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ronbo10
08-27-2016, 11:52 AM
It's that time of the year again where this mag puts out a little blurb on each vehicle that will be for sale in 2017 (I think they did sedans and the like the previous issue- this time around it's SUV's, CUV's etc.).

For the Fiat 500X they characterized the changes as "minor", with the reduction in trim levels from 5 to 3, Pop, Lounge and Trekking will be all that's sold for MY 2017. However, they also stated that most options will be available across the board on all trim levels. Time will tell as to how accurate their information is.

I don't suppose that means they'll make the 1.4 liter turbo currently offered only in Pop trim available in other trim levels, or at least available with an automatic transmission in the Pop. I don't see it as likely, but you never know. In other markets, the 1.4 liter turbo 'petrol' engine is the most powerful available to those consumers, and (as I recall) can be found with either a DDCT or the ZF 9-speed, depending on the market.

I really like the 1.4 liter turbo in our 500L, but I do like the 2.4 liter in the 500X as well. Still, it'd be nice to have the option.

Xtreme500
08-27-2016, 01:57 PM
That's interesting since I have an easy model. I wonder if that would increase the rarity? I am also curious to see the color line up.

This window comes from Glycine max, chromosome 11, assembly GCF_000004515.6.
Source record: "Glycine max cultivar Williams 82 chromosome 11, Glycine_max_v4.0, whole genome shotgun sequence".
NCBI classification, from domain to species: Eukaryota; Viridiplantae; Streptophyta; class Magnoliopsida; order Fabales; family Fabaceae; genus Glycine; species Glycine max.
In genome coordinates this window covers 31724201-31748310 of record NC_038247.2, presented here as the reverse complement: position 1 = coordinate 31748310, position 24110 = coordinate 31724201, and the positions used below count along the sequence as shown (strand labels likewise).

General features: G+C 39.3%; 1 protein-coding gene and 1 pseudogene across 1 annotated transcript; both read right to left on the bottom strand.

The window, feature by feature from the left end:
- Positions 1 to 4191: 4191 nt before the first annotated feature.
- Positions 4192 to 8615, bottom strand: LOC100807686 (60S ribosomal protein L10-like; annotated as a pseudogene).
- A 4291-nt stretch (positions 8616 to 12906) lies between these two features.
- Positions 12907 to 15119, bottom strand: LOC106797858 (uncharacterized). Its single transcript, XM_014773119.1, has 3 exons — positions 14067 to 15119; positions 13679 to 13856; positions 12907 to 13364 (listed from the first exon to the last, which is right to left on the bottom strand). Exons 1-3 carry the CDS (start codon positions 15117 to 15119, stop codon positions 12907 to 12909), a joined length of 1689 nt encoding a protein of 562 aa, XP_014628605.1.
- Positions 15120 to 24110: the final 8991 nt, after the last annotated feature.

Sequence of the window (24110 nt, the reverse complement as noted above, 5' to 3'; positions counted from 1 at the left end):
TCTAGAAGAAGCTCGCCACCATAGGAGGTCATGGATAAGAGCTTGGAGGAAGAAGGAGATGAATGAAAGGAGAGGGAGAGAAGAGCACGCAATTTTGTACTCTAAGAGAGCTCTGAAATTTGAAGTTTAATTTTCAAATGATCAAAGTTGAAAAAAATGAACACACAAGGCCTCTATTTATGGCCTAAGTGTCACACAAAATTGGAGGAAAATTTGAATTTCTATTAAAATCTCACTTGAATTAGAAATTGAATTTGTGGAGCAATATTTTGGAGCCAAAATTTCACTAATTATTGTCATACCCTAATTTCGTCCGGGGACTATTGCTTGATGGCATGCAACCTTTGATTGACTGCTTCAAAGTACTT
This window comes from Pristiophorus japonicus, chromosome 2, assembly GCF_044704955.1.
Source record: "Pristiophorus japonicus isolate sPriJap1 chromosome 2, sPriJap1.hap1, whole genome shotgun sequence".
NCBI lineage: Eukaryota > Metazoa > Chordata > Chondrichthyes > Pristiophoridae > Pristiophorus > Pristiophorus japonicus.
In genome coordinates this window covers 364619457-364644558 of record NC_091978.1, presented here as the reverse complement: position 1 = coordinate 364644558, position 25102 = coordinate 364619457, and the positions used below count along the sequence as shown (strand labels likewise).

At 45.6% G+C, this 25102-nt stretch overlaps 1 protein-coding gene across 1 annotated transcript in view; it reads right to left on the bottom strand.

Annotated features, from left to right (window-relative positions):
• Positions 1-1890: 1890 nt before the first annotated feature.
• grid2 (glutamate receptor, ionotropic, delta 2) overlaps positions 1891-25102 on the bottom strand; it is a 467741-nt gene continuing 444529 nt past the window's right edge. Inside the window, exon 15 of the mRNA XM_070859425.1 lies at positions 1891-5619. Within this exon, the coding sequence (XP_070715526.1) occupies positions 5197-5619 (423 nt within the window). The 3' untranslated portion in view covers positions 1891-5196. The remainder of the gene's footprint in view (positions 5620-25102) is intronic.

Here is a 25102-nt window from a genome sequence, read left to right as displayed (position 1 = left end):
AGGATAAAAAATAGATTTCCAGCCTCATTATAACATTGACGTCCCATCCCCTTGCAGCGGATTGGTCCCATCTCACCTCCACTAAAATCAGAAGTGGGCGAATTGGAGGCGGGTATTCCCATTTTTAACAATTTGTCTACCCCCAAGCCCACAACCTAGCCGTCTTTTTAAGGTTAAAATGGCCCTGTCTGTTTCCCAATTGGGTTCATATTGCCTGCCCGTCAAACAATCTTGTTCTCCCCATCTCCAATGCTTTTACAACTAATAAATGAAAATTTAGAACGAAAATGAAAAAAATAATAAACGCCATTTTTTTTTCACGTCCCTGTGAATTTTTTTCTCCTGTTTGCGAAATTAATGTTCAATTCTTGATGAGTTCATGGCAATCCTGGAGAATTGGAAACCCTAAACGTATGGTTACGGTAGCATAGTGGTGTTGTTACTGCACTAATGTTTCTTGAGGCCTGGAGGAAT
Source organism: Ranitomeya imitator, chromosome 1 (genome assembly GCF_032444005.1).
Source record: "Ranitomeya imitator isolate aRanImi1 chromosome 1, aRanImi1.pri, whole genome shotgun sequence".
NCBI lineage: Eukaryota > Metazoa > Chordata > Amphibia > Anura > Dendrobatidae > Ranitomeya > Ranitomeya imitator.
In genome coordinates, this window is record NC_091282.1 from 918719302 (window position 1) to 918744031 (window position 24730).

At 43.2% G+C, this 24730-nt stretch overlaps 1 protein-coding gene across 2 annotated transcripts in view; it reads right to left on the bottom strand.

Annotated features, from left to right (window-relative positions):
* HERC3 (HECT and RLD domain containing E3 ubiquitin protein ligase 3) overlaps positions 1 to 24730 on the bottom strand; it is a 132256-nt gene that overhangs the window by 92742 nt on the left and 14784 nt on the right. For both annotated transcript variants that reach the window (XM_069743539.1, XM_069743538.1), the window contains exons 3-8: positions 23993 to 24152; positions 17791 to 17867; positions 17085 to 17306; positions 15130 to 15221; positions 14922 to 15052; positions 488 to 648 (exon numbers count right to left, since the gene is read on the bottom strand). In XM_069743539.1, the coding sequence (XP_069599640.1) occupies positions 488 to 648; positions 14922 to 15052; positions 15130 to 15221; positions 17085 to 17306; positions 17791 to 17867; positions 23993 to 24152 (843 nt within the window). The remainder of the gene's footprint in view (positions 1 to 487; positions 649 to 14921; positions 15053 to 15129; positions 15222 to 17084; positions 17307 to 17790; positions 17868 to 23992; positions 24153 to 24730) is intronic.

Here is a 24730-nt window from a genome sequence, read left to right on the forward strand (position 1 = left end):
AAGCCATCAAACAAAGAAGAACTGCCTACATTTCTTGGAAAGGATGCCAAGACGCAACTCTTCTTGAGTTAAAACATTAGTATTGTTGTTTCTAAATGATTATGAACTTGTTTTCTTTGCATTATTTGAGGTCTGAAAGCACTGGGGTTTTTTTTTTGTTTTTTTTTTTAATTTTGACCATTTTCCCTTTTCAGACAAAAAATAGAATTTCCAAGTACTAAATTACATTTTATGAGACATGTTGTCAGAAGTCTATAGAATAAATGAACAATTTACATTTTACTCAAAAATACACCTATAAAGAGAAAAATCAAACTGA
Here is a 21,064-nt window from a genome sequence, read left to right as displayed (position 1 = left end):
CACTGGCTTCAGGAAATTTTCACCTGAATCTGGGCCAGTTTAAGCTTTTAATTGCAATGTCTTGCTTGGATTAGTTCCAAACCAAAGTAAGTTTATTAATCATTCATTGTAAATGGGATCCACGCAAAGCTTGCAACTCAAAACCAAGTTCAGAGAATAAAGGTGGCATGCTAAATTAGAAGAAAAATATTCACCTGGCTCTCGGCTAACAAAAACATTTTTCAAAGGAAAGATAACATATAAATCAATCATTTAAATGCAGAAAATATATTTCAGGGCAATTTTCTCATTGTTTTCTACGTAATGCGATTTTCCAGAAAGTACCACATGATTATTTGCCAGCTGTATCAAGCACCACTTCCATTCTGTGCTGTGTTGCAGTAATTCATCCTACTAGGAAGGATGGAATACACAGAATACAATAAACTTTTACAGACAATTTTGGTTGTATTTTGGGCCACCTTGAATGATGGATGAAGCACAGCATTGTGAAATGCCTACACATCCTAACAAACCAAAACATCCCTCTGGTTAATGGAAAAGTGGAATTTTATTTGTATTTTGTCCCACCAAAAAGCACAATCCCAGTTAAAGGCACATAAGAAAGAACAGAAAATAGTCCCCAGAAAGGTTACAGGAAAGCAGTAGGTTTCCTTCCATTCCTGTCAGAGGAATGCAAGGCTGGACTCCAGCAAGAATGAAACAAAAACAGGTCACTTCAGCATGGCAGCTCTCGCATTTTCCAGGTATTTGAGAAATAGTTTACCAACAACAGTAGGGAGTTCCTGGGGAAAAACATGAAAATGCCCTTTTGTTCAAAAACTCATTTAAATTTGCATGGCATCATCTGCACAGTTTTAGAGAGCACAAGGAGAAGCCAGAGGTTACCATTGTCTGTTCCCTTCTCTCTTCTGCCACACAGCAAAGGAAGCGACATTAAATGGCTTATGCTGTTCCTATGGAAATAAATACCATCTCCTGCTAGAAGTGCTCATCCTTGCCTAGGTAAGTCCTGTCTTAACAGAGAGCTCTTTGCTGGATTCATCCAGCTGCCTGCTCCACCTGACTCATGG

pkgmsu2000
08-28-2016, 01:30 PM
regarding the 1.4T... i dont think they will offer AWD with turbo, but if FIAT had any common sense, they would offer at least some upgrade options for the 1.4T:
- navigation, bluetooth, more tech
- leather seats
- sunroof
- wheels and tires

those are no brainers in my opinion, none of which are available as factory options on MY2016

randY49
08-29-2016, 09:44 AM
I could see the 1.4T going away completely in the X. If they're already shrinking the number of models, they have to be looking at cost reduction to produce them. Having only one engine option (which is pretty standard in the subcompact CUV class) would reduce cost even more. Just my .02

As for the 1.4T with AWD, doesn't Renegade have that setup available? Seems weird that they would include it in one and not the other.

bryanintowson
08-29-2016, 10:34 AM
They need the 1.4 to make CAFE standards.